Over the past three and a half years, Mozambique has faced armed violence launched by a jihadi group. With its origins in the northern part of Cabo Delgado and known locally as Al-Shabaab, it began as a religious sect (Morier-Genoud, 2020). It then established itself as a militarized unit and turned to armed violence on October 5, 2017.

Based on fieldwork in Cabo Delgado, Nampula and Niassa provinces1, this paper analyses the insurgency based on its dynamics in some districts in Nampula and Niassa. Focusing on the factors behind the progress of the insurgency on the ground, the paper argues that an understanding of the development of the insurgency in Cabo Delgado involves, inter alia, an analysis of the social, economic and religious dynamics in its neighbouring provinces – Nampula and Niassa – that have become fertile recruiting grounds, particularly since 2018. The argument proceeds with two moments. In the first moment, the paper identifies and analyses the main factors in the spread of the insurgency to more districts in Cabo Delgado and the attempt to establish cells with a radical tendency in some districts in Nampula and Niassa. In the second moment, we focus on internal recruitment dynamics, especially in certain districts in the coastal zone of Nampula and on the border between Nias-sa province and Tanzania.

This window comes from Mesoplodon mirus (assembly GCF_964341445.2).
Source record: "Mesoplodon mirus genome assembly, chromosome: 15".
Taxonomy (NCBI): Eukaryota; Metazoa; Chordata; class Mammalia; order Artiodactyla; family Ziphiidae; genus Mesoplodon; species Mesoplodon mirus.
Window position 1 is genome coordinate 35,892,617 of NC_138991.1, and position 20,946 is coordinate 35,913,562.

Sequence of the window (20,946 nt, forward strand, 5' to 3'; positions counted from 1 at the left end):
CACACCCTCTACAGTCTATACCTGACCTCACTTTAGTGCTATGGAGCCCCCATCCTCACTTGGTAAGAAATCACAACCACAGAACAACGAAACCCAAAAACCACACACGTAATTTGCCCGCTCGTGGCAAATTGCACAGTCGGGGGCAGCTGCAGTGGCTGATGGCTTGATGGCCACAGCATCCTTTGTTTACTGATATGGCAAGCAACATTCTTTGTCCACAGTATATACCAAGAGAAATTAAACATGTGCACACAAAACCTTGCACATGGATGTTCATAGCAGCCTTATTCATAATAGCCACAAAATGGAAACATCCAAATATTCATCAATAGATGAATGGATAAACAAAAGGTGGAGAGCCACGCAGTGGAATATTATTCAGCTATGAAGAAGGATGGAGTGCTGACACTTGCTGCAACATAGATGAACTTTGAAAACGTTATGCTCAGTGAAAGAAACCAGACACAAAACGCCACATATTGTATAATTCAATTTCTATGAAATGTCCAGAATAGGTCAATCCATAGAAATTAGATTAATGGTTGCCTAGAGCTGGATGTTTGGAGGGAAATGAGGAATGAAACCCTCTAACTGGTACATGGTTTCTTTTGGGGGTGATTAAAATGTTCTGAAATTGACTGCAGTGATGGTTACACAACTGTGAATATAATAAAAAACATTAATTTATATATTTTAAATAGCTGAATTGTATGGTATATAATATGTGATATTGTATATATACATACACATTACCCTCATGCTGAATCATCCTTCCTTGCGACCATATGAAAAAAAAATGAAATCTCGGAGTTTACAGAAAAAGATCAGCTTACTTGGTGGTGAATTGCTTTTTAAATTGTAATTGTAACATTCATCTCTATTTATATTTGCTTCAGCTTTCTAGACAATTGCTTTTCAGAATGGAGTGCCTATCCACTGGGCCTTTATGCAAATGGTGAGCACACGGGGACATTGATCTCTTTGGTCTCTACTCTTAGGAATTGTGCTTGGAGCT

• Why was the insurgency not confined to Mocím-boa da Praia?
  1. Contextual factors
  2. Institutional factors
  • Cells with a radical tendency and recruitment in Nampula and Niassa: A little discussed subject
  • Dynamics of recruitment in Nampula and Niassa
  • Conclusion
  • References

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By: Salvador Forquilha and João Pereira

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